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Boston Marathon bombing victim Jeff Bauman Jr., whose image became iconic in the wake of the blasts as he was rushed through the street in a wheelchair, has lost what was left of his legs.
Boston Marathon bombing victim Jeff Bauman Jr., whose image as he was rushed down the street in a wheelchair was widely circulated in the wake of the blasts, has lost what was left of his legs.
Bauman's father said that doctors at Boston Medical Center had to amputate what was left of both lower legs.
The senior Bauman wrote on Facebook:
"Unfortunately my son was just in the wrong place at the wrong time."
His stepmother, Csilla Bauman, who lives with Bauman's father in New Hampshire, told The Philadelphia Inquirer that although he was responding to questions and commands, he was not completely aware of his situation or how badly he was hurt.
"We're all just gathering around him, loving him, telling him we're here for him."
Bauman, 27, who was at the marathon finish cheering on his girlfriend and her roommates, inadvertently became the center of some of the Boston attacks' most iconic images.
In video footage and photographs, an ashen-faced Bauman is seen with his lower legs missing, a man in a cowboy hat running alongside him, pressing against Bauman's exposed femoral artery to stem the bleeding.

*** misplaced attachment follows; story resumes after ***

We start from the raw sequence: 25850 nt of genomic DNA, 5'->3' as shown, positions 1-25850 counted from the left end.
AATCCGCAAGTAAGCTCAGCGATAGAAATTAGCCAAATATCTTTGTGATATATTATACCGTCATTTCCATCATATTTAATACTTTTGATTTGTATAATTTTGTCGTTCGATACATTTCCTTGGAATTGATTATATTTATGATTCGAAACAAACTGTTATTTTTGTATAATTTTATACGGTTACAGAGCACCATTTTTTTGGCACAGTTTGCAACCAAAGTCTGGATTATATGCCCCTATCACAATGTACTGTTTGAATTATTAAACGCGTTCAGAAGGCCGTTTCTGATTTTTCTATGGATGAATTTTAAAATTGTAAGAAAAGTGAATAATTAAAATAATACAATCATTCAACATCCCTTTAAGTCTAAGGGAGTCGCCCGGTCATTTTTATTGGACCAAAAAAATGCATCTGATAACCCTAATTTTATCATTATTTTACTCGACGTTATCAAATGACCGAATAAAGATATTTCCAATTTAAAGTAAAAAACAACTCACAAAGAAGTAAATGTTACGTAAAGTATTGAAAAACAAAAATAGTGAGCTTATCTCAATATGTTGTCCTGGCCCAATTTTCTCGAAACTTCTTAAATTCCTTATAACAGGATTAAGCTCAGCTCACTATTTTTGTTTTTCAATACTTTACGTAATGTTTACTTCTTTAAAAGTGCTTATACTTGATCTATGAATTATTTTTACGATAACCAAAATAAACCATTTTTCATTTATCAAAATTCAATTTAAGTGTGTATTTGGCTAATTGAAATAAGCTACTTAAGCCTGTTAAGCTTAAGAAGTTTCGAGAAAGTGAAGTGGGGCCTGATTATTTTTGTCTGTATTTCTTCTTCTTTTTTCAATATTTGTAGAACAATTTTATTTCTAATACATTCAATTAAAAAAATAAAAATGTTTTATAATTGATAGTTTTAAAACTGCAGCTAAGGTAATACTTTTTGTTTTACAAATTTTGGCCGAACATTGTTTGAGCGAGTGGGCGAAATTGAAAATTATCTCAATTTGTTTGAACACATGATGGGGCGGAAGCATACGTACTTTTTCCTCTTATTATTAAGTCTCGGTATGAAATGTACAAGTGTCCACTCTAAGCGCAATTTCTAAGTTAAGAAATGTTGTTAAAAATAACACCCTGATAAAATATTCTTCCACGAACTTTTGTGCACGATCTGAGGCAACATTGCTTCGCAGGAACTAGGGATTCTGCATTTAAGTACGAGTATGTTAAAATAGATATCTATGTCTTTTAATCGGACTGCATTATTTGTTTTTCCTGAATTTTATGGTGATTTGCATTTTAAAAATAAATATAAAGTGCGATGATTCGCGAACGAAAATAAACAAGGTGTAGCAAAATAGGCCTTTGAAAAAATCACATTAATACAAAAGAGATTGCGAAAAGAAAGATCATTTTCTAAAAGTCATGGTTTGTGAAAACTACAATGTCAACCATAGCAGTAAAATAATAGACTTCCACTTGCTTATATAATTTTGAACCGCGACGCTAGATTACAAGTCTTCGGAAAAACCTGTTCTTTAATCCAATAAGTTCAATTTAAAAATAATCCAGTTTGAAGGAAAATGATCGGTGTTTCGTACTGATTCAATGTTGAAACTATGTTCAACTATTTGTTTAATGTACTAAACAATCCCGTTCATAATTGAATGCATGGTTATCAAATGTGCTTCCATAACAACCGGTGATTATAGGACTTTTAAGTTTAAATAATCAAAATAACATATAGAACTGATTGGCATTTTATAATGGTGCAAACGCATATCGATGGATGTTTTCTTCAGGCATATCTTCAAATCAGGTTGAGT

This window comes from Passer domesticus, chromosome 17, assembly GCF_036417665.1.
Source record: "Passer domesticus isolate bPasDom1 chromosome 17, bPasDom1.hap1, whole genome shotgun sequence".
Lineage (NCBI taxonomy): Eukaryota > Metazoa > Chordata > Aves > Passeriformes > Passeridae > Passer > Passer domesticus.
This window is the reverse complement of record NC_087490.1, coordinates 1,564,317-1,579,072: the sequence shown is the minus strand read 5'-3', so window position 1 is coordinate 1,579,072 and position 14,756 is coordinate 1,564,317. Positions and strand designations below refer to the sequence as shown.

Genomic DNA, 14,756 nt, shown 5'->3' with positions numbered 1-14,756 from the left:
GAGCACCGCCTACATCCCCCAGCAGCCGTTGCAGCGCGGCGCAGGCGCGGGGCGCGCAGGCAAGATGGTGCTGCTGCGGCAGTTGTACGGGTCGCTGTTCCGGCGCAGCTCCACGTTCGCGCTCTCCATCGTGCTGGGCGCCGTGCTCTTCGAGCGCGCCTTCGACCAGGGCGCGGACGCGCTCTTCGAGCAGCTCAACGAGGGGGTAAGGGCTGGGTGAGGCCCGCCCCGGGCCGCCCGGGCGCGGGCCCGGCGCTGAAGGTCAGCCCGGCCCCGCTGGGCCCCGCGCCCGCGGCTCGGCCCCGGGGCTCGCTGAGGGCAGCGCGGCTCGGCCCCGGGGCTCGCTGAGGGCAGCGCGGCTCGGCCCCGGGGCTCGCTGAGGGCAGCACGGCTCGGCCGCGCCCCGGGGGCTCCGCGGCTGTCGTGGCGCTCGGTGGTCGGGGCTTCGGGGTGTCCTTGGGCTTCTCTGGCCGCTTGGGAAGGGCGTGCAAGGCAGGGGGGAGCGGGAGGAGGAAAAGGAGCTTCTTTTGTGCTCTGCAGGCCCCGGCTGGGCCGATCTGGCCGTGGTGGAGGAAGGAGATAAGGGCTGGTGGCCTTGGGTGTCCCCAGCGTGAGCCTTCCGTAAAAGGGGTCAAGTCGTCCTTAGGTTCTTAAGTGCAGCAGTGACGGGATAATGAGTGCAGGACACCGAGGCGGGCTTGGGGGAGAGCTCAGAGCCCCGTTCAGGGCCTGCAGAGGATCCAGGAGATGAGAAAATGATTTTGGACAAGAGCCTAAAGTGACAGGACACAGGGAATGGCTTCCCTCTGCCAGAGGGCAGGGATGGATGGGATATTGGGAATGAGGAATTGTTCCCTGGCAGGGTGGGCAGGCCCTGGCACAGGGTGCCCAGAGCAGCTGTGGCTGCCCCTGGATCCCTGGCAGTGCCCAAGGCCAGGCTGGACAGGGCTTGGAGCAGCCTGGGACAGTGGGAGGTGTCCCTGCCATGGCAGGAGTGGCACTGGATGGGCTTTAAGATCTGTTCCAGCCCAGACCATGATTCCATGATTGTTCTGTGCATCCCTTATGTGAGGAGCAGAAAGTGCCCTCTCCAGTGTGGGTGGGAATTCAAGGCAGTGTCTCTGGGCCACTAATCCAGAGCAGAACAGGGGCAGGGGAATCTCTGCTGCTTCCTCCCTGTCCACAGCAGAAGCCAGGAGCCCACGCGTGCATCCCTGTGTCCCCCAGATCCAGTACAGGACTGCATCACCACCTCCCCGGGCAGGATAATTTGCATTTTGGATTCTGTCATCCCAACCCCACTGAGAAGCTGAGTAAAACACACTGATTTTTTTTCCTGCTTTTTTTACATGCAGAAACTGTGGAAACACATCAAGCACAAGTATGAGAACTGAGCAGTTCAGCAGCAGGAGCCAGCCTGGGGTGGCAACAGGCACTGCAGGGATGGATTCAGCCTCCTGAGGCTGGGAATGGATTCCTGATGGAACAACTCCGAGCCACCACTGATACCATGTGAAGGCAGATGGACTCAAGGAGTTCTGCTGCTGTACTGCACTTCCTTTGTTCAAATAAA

The rescuer has since been identified as Carlos Arredondo, a Costa Rican immigrant who has himself faced much adversity, including the death of one son at war in Iraq and another by suicide.
His son, US Marine Lance Cpl. Alexander Arredondo, was killed in 2004 during his second tour in Iraq.
His other son, Brian, battled depression for years following his brother's death and committed suicide in 2011.
The grisly photo of Bauman, while published uncensored in the hours after the attack, had since been cropped by most news organizations to obscure the gruesome damage to his legs.
Jeff Bauman grew up with his mother in Chelmsford, Mass., near Lowell, but has family roots in Philadelphia and southern New Jersey. Several aunts and uncles rushed to Boston when they heard the news, and more relatives were on their way.
"He has a big family," Csilla Bauman told USA Today.